How do you train for 6,853km?

6,853km of paddling over 9 months, averaging about 5-8 hours a day. How the hell do you prepare for that?  Do too much training and you risk over training, injury and not wanting to see a paddle before even starting.  Do too little and you also risk injury, endangering your fellow paddlers and reduce the likelihood of finishing.

I'm still a fair way out from the start, so there are four key areas I'm working on.

1. Get rid of niggling injuries and weakness

I've had a weak left rotator-cuff for some time.  On top of that I've come off the end of rehabbing a hammie tear (done while hitting a PB on my deadlift, but in the process caused a hammie strain/slight tear and then I really messed it up subsequently trying to out-sprint some footy players doing hill work. Idiot.).  I have a genius of a physio who's helping me, Brett Kemble.  He works with some pf Australia's elite kayakers, so he knows what he's talking about.  My opening line when I met him was "I'd like bullet proof shoulders please".  We started with some treatment sessions and a strength program focused on tendon loading to address the weaknesses and imbalances.  Then as little overuse niggles come up, I go see him.  The program has made a massive difference and given me the foundation I need to build strength on. 

2. Building strength and hulking

Kayaking requires strength and a lot of it.  Female Olympic kayakers will be doing pull-ups with 20kgs+ hanging off them.  Just a lil bit impressive.  I'm secretly proud I can punch out a few of these with 6kg (and a lot of groaning).  Kayaking requires total upper body strength, abs of steel and strong legs. 

With the foundation built with Brett he's now setting my strength program focused on power, while building strength and bulk.  During this trip I'm sure to catabolise my muscles, so hence the hulking!  I aim to hit the gym three times a week. 

3. Competing

As my coach, Jim Walker, pointed out, I train better when I've got a goal to work to.  So I tend to have a race to focus on.  Plus I enjoy racing.  Round Sydney there's plenty to choose from with the ocean and harbour series of races and lots in between.  Then there are the international races and the world series.  I did the US surf ski champs a couple of years ago which was a good challenge.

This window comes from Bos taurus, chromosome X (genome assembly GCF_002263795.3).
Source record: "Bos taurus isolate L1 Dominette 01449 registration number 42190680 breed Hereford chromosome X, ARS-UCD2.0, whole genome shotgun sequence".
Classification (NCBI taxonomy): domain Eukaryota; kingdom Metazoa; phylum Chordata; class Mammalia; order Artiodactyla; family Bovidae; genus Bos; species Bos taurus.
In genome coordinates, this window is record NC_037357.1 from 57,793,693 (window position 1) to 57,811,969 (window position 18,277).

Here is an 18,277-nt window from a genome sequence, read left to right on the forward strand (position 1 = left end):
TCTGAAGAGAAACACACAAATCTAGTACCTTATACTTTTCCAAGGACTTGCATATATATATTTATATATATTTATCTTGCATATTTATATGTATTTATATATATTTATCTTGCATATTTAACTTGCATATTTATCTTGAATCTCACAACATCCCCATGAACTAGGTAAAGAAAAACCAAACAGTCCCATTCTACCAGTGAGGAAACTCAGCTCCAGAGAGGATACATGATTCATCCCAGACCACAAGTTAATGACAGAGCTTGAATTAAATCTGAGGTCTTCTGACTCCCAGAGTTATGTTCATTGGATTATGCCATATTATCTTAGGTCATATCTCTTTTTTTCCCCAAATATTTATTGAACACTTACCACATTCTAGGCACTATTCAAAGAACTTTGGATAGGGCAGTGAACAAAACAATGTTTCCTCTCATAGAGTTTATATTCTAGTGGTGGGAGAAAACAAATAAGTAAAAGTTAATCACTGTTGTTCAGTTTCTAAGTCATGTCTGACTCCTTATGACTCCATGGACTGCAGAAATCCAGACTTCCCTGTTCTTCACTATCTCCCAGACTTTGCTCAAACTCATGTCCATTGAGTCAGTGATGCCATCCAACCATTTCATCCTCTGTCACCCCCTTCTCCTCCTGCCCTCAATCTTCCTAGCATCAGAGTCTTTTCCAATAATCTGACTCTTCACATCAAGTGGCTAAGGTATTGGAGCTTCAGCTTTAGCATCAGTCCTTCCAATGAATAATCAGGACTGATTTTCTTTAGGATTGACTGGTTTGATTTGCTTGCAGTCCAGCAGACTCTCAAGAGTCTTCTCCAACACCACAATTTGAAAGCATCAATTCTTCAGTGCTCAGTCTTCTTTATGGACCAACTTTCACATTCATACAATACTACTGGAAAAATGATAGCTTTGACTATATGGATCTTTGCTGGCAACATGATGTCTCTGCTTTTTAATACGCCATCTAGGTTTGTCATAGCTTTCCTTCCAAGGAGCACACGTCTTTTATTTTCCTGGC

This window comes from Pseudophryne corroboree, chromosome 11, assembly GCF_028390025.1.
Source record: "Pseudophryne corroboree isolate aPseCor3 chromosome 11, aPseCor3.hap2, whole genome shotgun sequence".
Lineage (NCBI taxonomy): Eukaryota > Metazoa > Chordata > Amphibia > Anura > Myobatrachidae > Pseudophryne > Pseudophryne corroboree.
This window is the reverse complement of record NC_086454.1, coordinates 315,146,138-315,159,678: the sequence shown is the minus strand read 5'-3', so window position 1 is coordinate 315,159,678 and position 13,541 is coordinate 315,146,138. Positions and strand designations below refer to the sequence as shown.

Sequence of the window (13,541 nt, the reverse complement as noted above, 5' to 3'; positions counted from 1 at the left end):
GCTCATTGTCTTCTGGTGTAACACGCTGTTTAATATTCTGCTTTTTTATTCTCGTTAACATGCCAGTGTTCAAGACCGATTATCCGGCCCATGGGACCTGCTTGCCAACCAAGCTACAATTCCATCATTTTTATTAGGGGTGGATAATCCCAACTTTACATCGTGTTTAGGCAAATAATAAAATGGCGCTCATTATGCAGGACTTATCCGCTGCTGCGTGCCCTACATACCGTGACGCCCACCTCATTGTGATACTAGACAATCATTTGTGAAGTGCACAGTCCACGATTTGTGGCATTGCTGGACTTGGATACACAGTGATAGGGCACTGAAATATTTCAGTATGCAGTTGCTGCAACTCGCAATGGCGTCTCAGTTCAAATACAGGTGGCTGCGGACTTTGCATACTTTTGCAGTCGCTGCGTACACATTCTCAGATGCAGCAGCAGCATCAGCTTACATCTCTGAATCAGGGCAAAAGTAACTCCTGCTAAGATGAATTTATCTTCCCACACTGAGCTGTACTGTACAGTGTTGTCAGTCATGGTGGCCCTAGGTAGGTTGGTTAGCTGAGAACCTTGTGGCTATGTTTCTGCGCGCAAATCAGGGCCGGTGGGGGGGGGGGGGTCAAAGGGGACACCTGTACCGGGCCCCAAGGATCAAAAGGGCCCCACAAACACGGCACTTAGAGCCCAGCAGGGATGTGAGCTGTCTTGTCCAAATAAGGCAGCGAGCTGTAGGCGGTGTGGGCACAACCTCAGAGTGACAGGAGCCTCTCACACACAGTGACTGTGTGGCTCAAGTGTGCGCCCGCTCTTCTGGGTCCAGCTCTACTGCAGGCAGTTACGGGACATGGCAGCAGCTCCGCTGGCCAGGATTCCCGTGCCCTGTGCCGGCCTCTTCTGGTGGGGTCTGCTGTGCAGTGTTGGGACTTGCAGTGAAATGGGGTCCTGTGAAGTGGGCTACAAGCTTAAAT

I've just finised my races in the Australian Ocean Racing Series.  Now I'm working towards Molokai, a 53km race in Hawaii from Molokai to Oahu across the Channel of Bones.  Doesn't sound entirely appealing, but everyone I've spoken to says it's the best race in the calendar.  I was lucky enough to win a couple of return flights to Hawaii courtesy of Hawaiin Airlines donating them to the surf club Christmas raffle.  Couldn't believe when I won!!!  Made it an easy decision to go do the race.

Then I recently have some fantastic news - I've been selected for the Australian team heading to the World Ocean Racing championships in Hong Kong later this year.  To be able to represent my country in sport is a dream come true.  My coach Jim and 5 others from his squad have been selected.  Going to be a great winter training with the team. 

And all this will be great training for the Nile.  I need to get up to 5 hours paddling, so this will be a good foundation to then build on as I get closer to setting off.  My 'on' weeks have me out on the water 4 or 5 times a week for a mix of endurance, ocean skills, lactate and intervals.  I can assure you I sleep very well.

4. Training smart

And this is by far the hardest one for me.  Take a day off because my body is over fatigued??  Crazy talk.  Well that's my go-to reaction.  It's followed by a lengthy internal dialogue where I talk myself down and LISTEN to my body.  All my injuries in the past have resulted from overdoing it, training through aches and minor strains and not letting my body rest when it needs it.  

As I say to myself, "Bless this body for what it has done for me".  So I need to give back and be kind.  Now I rest when I need to.  Use my training schedule as a guide and not the law.  Remind myself it's ok to skip a session if needed - one session won't stop me getting the results I want.  But doing that session and I risk injury, missing many more session and competitions.  

I also add a lot of mobility and rehab work into my lifting sessions.  That takes almost as long as the strength sets these days!! But it's worth it.  

Being able to rest will be a challenge on this trip.  While there will be rest breaks, there will be plenty of days when we have to push on.  So making sure I'm as prepared as I can for what this expedition will through at me is key.  And the great thing is - I love it!

Sarah Davis